Carnival masks enable children to experience the theme of Carnival, which is fun. Originally, Carnival festivals began as merrymaking prior to Lent, a 40-day interval during which Christians renounce indulgences. Celebrate the American version of Carnival, known as Mardi Gras, or tap into other Carnival traditions, such as the Venice or Dominican festivals with a party for children and adults. Ask that everyone arrive early with costume supplies, and spend the day making masks before dining and dancing.
French for "Fat Tuesday," Mardi Gras occurs on Shrove Tuesday, the day before Ash Wednesday, and is celebrated with parades throughout the world. French people who emigrated to the U.S. also brought the tradition of Mardi Gras to New Orleans. Gather cardboard, elastic string, glue sticks and craft feathers in green, gold, yellow and purple colours. Purchase a wide variety of decorations, such as beads, lace, glitter, craft jewels and sequins. Determine whether the children's masks will cover the whole face or only half of the face before you cut the masks out of the cardboard and attach the elastic bands. Carve the eyeholes out of the masks. Encourage children to let their imaginations soar when decorating the masks.
Carnival takes place in the Dominican Republic on every Sunday in February. Because the island has survived repeated looting by pirates, the Dominicans pride themselves on making the most of resources. Children construct Carnival masks out of cardboard and discarded plastic, and find ways to paint their masks without make-up. Their masks reflect popular characters in Carnival, which include the Bear Man, the Indians, the chicken thief and the devil. Have the children search for recycled materials to make their Carnival masks and encourage them to model their masks as one of the Dominican characters. Direct them to cut up cereal boxes or candy packaging for decorations.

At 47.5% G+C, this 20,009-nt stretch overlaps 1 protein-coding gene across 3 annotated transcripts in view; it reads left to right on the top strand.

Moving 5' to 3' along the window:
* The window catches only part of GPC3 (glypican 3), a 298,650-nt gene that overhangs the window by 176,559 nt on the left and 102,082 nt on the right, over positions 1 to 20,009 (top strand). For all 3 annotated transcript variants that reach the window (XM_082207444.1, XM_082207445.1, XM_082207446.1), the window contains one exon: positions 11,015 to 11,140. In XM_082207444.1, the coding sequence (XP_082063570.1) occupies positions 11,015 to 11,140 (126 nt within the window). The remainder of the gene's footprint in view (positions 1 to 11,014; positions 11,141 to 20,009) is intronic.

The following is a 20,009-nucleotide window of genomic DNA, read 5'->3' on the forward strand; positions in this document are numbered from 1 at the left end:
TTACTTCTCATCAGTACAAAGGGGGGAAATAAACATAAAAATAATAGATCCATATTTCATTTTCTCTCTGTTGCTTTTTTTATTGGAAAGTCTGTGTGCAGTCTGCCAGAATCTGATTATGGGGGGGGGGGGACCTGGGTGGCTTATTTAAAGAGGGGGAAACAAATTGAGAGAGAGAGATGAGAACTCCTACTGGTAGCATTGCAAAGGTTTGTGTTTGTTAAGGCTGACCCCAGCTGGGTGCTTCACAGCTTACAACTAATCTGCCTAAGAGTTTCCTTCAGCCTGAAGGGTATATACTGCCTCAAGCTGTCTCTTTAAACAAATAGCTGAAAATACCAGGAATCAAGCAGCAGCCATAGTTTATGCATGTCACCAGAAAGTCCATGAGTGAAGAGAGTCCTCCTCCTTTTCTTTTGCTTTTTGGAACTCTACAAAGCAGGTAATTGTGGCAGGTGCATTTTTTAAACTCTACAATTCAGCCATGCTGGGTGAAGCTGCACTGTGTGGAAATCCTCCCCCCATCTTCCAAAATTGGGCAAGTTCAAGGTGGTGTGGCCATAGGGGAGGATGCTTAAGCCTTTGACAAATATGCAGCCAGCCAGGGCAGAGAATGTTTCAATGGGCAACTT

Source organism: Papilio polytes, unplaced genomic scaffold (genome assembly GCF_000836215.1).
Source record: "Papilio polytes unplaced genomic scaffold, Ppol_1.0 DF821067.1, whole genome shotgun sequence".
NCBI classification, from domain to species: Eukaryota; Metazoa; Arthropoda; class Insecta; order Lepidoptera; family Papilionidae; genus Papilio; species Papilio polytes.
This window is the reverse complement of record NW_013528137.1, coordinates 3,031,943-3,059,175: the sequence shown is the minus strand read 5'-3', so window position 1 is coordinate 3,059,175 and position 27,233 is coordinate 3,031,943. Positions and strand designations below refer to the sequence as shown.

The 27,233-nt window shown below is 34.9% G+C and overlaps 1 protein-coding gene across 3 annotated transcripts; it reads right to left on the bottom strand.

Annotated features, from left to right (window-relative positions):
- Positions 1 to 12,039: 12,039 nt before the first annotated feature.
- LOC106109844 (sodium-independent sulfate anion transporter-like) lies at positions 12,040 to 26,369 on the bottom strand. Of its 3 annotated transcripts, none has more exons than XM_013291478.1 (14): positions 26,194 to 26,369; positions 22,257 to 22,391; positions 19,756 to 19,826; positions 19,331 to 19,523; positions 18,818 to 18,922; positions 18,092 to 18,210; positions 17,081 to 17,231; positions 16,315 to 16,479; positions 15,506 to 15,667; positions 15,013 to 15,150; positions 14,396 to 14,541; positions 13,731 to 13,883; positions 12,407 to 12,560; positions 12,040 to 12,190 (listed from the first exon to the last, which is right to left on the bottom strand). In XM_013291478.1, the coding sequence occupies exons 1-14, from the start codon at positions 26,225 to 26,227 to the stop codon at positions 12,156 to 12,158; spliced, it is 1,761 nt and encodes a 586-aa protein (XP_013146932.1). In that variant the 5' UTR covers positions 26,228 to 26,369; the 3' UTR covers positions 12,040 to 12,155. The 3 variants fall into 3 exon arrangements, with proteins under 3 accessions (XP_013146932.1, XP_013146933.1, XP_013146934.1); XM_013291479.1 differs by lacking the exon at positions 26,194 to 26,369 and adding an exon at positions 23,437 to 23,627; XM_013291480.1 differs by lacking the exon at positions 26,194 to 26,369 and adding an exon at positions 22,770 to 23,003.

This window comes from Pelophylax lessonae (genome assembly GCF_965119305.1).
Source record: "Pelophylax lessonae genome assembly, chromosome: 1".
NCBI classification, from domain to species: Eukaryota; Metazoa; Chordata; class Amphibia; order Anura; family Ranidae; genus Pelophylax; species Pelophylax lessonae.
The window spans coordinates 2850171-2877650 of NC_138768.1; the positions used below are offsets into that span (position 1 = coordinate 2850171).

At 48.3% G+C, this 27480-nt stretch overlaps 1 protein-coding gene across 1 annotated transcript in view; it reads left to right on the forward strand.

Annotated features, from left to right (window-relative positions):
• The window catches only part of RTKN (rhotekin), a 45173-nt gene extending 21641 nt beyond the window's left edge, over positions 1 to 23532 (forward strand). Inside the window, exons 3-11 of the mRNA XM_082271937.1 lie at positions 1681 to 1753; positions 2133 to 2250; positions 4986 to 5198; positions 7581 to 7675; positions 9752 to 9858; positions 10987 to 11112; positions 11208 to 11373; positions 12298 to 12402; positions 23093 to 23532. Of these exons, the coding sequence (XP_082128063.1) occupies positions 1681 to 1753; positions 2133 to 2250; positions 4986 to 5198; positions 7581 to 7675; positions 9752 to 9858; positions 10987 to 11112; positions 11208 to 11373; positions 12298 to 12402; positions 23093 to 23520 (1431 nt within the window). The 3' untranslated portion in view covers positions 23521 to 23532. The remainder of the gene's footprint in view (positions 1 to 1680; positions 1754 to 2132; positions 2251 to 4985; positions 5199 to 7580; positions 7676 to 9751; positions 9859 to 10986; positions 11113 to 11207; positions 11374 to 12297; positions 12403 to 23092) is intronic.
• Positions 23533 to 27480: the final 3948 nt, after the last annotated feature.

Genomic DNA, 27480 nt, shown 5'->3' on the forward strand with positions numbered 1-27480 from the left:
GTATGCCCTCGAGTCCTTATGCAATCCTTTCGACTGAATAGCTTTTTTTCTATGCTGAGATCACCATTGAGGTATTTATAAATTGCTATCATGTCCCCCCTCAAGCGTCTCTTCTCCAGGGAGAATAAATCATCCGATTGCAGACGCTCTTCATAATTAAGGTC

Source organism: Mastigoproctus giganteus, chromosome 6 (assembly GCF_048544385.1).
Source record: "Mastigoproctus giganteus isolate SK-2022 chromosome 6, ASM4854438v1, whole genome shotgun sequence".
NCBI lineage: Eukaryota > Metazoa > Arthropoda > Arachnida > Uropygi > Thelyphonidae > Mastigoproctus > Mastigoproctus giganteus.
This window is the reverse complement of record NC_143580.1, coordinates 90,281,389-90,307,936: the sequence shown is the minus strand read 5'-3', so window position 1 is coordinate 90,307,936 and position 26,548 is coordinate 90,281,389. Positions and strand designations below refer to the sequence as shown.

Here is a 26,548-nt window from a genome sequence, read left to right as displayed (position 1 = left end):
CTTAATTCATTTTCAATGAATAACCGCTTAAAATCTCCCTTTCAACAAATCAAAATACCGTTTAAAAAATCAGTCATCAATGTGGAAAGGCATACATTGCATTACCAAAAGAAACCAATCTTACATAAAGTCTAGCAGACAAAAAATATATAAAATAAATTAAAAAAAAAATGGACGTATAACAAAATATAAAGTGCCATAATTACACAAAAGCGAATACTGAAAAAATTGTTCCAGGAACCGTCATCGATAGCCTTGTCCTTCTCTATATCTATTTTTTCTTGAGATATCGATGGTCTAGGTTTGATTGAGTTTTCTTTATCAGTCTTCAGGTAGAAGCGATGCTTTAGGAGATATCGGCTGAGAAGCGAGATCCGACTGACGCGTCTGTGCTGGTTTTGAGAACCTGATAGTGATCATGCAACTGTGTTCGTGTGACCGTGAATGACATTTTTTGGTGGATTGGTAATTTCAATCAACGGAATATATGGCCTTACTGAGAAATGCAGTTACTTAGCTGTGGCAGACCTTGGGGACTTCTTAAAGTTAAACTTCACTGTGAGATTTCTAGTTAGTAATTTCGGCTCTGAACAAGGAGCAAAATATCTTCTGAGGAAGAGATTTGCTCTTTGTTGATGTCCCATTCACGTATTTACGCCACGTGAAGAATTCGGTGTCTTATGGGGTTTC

Carnival of Venice
Explore the style and colours of masks worn for the Venetian carnival, which launches on Shrove Tuesday. Consider that the Venetians used these masks as camouflage when engaging in unlawful deeds, such as gaming, or attending masquerades. Have the children make a basic mask out of papier-mâché, or apply gesso to a plastic mask and allow the plaster to harden. Spray paint with a single colour, such white, black or gold. Embellish the mask with gold-coloured tinsel, plastic vines and craft gems.
Variations of Masks
Encourage the children to make different kinds of Carnival masks. For example, the girls can make a Venetian moretta, or an oval mask made of black velvet that covered the eyes and nose. Have the girls substitute black felt for the velvet and tack on a scarf to form a veil. Model the haunting Venetian bauta mask, which covers the entire face but has no mouth. Show the children how to make the volto mask, a ghostly white mask complemented with a black tricorne and a cloak. Use black construction paper to create the three-cornered hat. Cut the paper into a large triangle and fold the edges up into flaps.